chris <> writes:

> Ok, given your full response, I understand how this is being
> conceptualized now, thanks.  However, if you look at it purely from a
> user's perspective who is manually invoking these commands for the
> command's primary purpose, the current behavior is annoying.
> If we assume Git is right in implementing that no server async actions
> are executed on behalf of a client action, then this falls under the
> category of an ill-behaved server in my opinion.  Anything a server
> does that is not directly related to fulfilling the requested client
> action is now considered bad behavior as it blocks the client from
> continuing whatever it needs to get on with.  I see such
> implementation in Git as favoring server's needs over clients.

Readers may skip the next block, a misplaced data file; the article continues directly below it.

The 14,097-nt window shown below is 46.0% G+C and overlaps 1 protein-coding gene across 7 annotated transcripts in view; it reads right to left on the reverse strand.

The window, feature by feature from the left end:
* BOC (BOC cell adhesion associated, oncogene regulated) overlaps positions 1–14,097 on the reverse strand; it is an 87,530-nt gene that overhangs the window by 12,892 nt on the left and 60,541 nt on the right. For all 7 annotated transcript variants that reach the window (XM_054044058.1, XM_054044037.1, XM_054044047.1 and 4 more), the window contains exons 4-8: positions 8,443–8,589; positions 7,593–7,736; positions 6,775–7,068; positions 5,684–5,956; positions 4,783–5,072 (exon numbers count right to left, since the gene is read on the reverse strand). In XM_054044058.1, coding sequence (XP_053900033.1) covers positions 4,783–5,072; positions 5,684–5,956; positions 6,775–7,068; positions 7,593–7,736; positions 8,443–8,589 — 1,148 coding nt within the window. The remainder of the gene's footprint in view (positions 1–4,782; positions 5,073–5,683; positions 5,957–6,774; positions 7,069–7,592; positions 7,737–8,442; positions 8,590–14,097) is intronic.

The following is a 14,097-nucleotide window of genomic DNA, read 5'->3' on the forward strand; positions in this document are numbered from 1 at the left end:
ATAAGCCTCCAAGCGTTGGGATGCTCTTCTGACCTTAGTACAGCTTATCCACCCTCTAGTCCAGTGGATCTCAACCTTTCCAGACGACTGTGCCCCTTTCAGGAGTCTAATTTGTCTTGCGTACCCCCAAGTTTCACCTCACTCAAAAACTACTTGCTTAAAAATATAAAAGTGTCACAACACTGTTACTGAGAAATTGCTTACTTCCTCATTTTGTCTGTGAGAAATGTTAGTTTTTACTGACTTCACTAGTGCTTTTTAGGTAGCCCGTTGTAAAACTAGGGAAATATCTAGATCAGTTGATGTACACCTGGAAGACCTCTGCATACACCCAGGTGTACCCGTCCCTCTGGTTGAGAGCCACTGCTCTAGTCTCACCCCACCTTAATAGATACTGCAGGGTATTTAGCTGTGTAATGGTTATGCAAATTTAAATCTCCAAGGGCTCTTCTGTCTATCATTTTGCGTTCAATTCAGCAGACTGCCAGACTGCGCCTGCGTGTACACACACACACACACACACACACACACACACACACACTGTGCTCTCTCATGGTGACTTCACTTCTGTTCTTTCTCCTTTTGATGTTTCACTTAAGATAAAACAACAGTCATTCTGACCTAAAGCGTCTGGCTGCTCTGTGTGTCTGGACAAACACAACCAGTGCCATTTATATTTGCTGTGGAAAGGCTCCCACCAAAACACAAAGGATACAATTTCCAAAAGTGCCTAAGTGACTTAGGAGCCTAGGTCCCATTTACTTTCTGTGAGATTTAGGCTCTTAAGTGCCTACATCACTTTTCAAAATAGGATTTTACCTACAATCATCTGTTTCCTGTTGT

There are no "server's needs" at all.  Git only reacts to client
requests.  It is in the clients' own interest when garbage collection is
periodically done since it improves response time.

It's arguable that it would be nicer to use an incremental compaction
process that hides the periodic costs by distributing them over the
request totality.  That replaces the periodic "why does it have to
garbage collect when _I_ am using it" annoyance with "why is this
generally slow".  There is no net benefit to that approach safe for

a) avoiding complaints of "smart" people who have discovered that they
can speed up git by disabling garbage collection, but eventually find
that git is becoming slow for them but not for others.
b) avoiding these mailing list discussions.

The second benefit could likely be achieved by displaying "Server
unreachable... retrying..." instead of reporting about git gc.

David Kastrup

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